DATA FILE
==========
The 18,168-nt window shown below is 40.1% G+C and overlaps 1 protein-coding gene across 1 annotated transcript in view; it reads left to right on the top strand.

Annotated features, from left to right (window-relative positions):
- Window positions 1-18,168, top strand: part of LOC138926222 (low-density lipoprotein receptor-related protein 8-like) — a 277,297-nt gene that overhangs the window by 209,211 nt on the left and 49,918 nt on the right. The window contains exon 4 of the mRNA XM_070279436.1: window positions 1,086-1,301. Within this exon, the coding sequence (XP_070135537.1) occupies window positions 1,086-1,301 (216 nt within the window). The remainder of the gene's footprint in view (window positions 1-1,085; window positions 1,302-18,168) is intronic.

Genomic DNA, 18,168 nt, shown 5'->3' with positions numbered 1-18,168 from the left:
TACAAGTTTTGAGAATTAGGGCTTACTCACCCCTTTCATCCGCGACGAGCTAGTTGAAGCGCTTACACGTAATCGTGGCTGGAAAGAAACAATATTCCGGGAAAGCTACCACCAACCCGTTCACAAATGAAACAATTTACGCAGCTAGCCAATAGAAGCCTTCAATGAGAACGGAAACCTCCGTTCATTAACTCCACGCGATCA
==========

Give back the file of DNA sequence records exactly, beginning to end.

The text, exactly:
The 18,168-nt window shown below is 40.1% G+C and overlaps 1 protein-coding gene across 1 annotated transcript in view; it reads left to right on the top strand.

Annotated features, from left to right (window-relative positions):
- Window positions 1-18,168, top strand: part of LOC138926222 (low-density lipoprotein receptor-related protein 8-like) — a 277,297-nt gene that overhangs the window by 209,211 nt on the left and 49,918 nt on the right. The window contains exon 4 of the mRNA XM_070279436.1: window positions 1,086-1,301. Within this exon, the coding sequence (XP_070135537.1) occupies window positions 1,086-1,301 (216 nt within the window). The remainder of the gene's footprint in view (window positions 1-1,085; window positions 1,302-18,168) is intronic.

Genomic DNA, 18,168 nt, shown 5'->3' with positions numbered 1-18,168 from the left:
TACAAGTTTTGAGAATTAGGGCTTACTCACCCCTTTCATCCGCGACGAGCTAGTTGAAGCGCTTACACGTAATCGTGGCTGGAAAGAAACAATATTCCGGGAAAGCTACCACCAACCCGTTCACAAATGAAACAATTTACGCAGCTAGCCAATAGAAGCCTTCAATGAGAACGGAAACCTCCGTTCATTAACTCCACGCGATCA